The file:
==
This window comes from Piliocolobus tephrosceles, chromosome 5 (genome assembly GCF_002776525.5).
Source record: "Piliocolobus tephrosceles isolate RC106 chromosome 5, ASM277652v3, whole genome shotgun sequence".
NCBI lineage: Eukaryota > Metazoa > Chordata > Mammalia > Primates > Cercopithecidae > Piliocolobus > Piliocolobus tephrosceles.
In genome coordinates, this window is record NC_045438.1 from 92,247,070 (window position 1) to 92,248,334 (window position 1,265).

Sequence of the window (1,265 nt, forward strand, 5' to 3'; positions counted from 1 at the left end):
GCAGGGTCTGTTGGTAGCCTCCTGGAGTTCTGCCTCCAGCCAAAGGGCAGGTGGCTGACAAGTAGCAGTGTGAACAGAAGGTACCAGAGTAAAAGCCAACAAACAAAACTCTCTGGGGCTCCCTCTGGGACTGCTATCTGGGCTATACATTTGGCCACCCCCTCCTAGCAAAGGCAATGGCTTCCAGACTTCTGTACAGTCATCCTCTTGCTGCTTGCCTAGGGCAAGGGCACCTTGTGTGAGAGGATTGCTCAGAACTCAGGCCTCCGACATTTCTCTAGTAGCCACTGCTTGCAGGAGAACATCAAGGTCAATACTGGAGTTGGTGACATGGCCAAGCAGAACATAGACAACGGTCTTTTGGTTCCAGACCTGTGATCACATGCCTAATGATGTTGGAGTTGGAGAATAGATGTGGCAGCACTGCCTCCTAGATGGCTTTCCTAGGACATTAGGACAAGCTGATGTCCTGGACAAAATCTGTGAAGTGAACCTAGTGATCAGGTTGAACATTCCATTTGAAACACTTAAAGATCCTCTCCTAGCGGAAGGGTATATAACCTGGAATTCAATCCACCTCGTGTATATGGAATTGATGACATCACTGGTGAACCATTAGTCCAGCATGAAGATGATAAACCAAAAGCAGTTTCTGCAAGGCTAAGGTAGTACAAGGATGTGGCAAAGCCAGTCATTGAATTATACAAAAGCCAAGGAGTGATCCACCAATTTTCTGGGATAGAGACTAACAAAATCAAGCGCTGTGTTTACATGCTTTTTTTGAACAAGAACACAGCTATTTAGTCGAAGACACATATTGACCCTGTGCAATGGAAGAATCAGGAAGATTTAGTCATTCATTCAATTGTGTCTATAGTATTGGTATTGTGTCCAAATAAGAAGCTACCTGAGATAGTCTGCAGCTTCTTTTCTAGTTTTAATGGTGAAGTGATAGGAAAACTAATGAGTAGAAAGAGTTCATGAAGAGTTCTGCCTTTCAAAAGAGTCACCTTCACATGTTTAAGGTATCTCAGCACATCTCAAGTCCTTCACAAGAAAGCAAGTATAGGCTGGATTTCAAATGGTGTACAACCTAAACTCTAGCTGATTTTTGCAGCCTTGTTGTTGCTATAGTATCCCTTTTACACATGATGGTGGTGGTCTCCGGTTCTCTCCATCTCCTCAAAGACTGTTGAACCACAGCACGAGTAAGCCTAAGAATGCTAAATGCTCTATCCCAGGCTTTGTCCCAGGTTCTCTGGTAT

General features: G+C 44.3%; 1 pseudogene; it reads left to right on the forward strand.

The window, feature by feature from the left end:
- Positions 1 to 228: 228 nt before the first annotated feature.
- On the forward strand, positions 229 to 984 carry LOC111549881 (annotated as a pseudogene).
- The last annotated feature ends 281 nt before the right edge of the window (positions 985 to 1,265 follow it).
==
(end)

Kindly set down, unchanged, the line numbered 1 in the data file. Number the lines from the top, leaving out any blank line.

This window comes from Piliocolobus tephrosceles, chromosome 5 (genome assembly GCF_002776525.5).